Like the French Impressionist artists of Paris, the Beat writers were a small group of close friends first, and a movement later. The term "Beat Generation" gradually came to represent an entire period in time, but the entire original Beat Generation in literature was small enough to have fit into a couple of cars (at times this nearly happened).
 The core group consisted of Jack Kerouac , Allen Ginsberg , Neal Cassady and William S. Burroughs , who met in the neighborhood surrounding Columbia University in uptown Manhattan in the mid-40’s.
 The phrase "Beat Generation" was invented by Jack Kerouac in 1948 (for a discussion of the origin of this and other labels, check out Lost, Beat and Hip). The phrase was introduced to the general public in 1952 when Kerouac’s friend John Clellon Holmes wrote an article, ‘This is the Beat Generation,’ for the New York Times Magazine.
 Most of them struggled for years to get published, and it is inspiring to learn how they managed to keep each other from giving up hope when it seemed their writings would never be understood. Their moment of fame began with a legendary poetry reading at the Six Gallery in San Francisco.
 
 LA GENERACION BEAT
 
 Al igual que artistas impresionistas franceses de París, los escritores Beat fueron un pequeño grupo de amigos cercanos primero, y un movimiento más tarde.
 El término "Beat Generation" poco a poco llegó a representar no solo  todo un período de tiempo, sino también a toda la Generación Beat original en la literatura. El grupo era lo suficientemente pequeño como para que cupiera en un par de coches.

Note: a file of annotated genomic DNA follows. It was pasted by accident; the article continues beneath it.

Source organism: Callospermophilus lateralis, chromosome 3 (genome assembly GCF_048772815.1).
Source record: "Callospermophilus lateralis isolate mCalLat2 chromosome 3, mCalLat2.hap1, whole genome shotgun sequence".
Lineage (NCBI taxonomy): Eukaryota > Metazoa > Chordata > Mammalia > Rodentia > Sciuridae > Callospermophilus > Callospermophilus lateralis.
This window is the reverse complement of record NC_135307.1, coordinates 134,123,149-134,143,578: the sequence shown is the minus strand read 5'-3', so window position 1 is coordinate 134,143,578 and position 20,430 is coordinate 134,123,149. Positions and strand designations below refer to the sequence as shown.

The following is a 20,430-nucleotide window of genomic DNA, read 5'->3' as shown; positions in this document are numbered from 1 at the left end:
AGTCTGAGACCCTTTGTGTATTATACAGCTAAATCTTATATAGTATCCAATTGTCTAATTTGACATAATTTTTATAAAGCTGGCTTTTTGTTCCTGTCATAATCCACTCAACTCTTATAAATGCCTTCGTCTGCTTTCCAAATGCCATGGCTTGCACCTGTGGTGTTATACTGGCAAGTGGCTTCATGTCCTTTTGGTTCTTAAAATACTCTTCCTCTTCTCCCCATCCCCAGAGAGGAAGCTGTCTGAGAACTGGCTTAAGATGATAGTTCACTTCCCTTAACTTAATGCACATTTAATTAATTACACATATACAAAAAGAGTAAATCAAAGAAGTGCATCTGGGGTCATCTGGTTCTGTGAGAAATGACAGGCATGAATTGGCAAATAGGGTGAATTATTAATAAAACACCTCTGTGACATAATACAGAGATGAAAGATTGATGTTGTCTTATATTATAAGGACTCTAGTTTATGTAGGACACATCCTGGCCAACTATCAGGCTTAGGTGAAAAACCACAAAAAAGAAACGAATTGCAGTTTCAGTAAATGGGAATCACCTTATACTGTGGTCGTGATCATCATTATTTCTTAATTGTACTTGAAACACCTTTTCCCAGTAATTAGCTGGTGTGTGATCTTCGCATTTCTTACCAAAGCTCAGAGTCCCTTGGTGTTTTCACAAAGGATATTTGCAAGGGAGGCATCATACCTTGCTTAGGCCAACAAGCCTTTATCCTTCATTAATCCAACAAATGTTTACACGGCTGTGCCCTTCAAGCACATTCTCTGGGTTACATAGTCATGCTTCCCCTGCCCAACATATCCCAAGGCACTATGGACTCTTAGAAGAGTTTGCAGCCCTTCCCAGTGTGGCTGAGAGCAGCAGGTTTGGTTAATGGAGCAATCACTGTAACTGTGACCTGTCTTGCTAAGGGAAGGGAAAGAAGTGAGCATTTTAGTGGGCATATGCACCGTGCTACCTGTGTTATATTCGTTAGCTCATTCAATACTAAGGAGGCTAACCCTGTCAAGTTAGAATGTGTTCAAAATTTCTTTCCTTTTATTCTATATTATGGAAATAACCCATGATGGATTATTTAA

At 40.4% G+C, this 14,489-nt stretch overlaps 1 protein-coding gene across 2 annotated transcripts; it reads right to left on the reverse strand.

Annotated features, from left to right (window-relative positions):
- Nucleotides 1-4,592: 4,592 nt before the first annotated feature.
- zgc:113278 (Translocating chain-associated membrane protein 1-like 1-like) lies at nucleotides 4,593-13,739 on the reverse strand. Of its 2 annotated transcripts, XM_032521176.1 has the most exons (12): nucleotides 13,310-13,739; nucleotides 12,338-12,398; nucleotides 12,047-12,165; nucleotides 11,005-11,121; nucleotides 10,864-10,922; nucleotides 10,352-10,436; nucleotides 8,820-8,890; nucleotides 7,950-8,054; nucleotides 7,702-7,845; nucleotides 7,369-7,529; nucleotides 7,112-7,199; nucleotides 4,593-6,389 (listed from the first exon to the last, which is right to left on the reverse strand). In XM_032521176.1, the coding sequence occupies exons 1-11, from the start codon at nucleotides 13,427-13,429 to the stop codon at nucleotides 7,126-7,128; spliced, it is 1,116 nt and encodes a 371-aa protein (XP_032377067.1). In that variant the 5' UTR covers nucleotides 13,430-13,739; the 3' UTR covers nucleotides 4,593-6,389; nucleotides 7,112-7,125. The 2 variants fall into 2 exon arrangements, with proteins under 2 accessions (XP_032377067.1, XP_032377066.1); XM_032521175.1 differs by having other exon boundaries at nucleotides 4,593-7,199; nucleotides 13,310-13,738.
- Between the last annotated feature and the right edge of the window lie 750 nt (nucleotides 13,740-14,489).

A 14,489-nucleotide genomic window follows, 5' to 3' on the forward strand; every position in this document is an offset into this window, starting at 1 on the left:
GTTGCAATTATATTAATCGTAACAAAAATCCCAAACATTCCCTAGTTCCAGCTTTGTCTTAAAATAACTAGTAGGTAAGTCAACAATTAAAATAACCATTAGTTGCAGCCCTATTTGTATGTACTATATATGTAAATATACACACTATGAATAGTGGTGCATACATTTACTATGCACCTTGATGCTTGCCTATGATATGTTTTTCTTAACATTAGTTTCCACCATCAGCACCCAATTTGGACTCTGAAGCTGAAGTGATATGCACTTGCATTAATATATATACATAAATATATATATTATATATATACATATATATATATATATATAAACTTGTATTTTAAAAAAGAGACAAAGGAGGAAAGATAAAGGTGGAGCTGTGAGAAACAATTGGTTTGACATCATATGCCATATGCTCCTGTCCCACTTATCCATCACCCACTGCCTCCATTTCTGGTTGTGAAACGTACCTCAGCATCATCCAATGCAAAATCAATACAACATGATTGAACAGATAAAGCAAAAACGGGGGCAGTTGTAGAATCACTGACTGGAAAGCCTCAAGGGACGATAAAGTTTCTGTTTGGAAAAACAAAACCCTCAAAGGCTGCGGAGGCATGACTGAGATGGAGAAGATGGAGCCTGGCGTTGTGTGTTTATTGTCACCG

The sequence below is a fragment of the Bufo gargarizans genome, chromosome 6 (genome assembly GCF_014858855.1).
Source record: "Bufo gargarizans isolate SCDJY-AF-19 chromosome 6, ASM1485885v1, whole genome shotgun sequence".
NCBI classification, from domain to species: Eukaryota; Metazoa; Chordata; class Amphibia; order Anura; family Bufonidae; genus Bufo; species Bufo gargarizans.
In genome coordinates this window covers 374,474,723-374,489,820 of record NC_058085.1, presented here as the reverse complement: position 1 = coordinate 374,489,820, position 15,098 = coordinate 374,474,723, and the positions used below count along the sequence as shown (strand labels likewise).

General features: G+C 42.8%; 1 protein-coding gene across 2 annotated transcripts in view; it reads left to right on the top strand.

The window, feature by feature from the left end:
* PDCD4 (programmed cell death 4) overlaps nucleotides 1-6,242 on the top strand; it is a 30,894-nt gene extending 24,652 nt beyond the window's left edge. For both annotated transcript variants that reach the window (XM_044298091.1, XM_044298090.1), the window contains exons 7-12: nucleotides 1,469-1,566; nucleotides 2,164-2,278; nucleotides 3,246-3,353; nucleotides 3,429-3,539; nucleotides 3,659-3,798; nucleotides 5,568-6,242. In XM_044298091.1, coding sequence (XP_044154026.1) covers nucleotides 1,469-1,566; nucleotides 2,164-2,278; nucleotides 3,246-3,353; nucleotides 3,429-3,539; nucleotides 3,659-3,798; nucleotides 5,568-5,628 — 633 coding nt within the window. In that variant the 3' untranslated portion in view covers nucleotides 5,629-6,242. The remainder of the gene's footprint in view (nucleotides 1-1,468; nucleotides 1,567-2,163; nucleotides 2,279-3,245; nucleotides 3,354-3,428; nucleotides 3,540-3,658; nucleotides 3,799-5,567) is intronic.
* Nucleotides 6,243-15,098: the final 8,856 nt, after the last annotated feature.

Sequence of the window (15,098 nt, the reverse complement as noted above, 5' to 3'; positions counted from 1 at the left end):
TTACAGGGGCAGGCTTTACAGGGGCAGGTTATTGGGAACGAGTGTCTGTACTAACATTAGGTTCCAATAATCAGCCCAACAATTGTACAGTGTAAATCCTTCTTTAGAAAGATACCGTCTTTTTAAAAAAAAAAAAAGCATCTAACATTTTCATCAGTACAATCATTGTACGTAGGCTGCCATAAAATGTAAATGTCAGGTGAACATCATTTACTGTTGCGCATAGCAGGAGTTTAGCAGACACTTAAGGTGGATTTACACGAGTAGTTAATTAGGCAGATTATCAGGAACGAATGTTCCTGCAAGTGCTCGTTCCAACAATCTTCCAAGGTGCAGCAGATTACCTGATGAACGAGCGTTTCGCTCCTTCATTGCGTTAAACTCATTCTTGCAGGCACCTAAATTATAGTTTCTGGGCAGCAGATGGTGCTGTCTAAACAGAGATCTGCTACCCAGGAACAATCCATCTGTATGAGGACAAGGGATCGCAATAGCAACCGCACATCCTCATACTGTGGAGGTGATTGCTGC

El grupo constaba de Jack Kerouac, Allen Ginsberg, Neal Cassady y William S. Burroughs, que se reunieron en el uptown de Manhattan, un barrio en torno a la Universidad de Columbia a mediados de los años 40 y la expresión "Generación Beat" fue inventado por Jack Kerouac en 1948.
 La mayoría de ellos lucharon por años para conseguir ser  publicados, y son una inspiración para aprender cómo se las arreglaron para mantenerse mutuamente y darse la aliento los unos a los otros cuando parecía que sus escritos no se entendían.
 Su momento de fama comenzó con una lectura de poesía hoy legendaria en la Six Gallery de San Francisco .
 
  What keeps mankind alive?
 
You gentlemen who think you have a mission
To purge us of the seven deadly sins
Should first sort out the basic food position
Then start your preaching, that’s where it all begins
You lot who preach restraint and watch your waist as well
Should learn, for once, the way the world is run
However much you twist or whatever lies that you tell
Food is the first thing, morals follow on
So first be sure that those who are now starving
Get proper helpings when we all start carving
What keeps mankind alive?
What keeps mankind alive?
The fact that millions are daily tortured
Stifled, punished, silenced and oppressed
Mankind can keep alive thanks to its aptitude
In keeping its humanity repressed
And for once you must try not to shriek the facts
Mankind is kept alive by bestial acts.
 
Kurt Weill/Bertolt Brecht
 
Mirá esto!!!!!  Watch this!!!!!!
 
                                                           
                           
 
 
 
            
 
 
 
  Escucha a Bob Listen to Bob